Most commonly the ingredient used in the wood preservative is Chromated copper arsenate (CCA). CCA is good for preserving wood and also is a termite preservative, but does harm bees. It is suggested that beekeepers should be careful about treating beehives with CCA.The materials should be avoided if possible, when treating beehive are pentachlorophenol (PCP), (sometime it is called penta), tributyl tin oxide (TBTO) and CCA. The preferable are the proven preservatives; copper naphthenate, acid copper chromate (ACC) and copper-8-quinolinolate.
These preservatives extend hive life from an expected ten to a potential twenty years; however, their effectiveness against termites is open to question. According to tests by the US Environmental Protection Agency (EPA), the main active ingredient of copper naphthenate is safe for preserving wooden parts of the beehive. In fact EPA do not recommend using preservatives containing arsenic, creosote and pentachlorophenol on beehive.
According to the University of Wisconsin-Extension publication A3086, Protecting Honey Bees in Wisconsin from Pesticides and Other Toxic Chemicals , the following must be taken into account when considering use of materials on beekeeping equipment. Highly toxic chemicals where severe losses may be expected if materials are used when bees are present at treatment or within a day thereafter include the wood preservatives: Arsenic containing compounds: creosote, flou-chrome arsenate, copper chrome arsenate, pentachlorophenol, zinc-copper-chrome arsenate and tributlytin oxide.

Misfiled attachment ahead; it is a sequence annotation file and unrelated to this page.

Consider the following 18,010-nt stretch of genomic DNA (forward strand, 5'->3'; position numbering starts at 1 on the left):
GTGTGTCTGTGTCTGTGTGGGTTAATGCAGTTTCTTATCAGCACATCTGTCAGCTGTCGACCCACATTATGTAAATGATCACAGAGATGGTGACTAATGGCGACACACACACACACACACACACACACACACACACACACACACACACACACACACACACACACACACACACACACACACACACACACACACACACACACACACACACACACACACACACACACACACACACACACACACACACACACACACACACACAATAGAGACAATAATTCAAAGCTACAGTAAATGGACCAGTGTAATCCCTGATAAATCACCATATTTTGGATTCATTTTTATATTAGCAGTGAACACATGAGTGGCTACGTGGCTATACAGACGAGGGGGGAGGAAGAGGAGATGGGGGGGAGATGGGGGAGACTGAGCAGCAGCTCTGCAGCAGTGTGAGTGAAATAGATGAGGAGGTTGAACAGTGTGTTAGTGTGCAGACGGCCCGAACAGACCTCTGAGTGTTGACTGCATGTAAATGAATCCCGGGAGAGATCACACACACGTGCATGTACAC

Relatively non-toxic chemicals, which can be used around bees with a minimum of injury, include the wood preservatives: acid copper chromate, copper naphthenate and copper 8 quinolate. Experiments show that hive treated with creosote, pentachlorophenol ( PCP ), tributyl tin oxide (TBTO) and chromated copper arsenate (CCA) were associated with adverse effect on bees and left residues of preservative chemicals in bees, wax and honey. All were also associated with poor winter survival of colonies. In particular, PCP Tranlocated from treated hive to honey, bees and wax. Greatest concentration of PCP was in bee wax. Bee wax has a number of uses like cosmetics for which is essential.
Mr. M.T. Sandford of University of Florida writes according to a paper by M. A Kalnins and Bejamin Detroy that CCA treated resulted in elevated arsenic and chromium levels in bees, arsenic in some cases in the lethal range. Chromium levels although elevated were below 1 part per million (ppm) in both bees and honey. TBTO treat resulted in tin levels of several ppm in bees and wax. The authors suggest, that beekeepers not to use PCP, TBTO or CCA for beehive treatment. CCA could be used only on hive parts not in contact with bees. Any materials with arsenic component are potentially very damaging to bees. CCA or pentacholorphenol would be acceptable for beehive, if applied only on the outside so that no residue should contaminate honey, wax or bees.
CCA treated timber, often called ‘tanalised' or ‘pressure' timber. This treatment uses chemical such as copper arsenate, which are very poisonous to human – so the treatment should be carried out in carefully controlled conditions. Research carried out in the USA suggest that arsenic may leach from CCA treated wood into the soil, and traces of arsenic have been found on the hands of children who have been playing on equipment made from such timber. This may be possible that wood has not been adequately dried after treatment. Gloves should be worn when handling this kind of timber, and care should be taken not to inhale the dust when sawing or working it in any way. It should not be burned.
Reprint from The Scottish Beekeepers. Author. Arshad Farooqui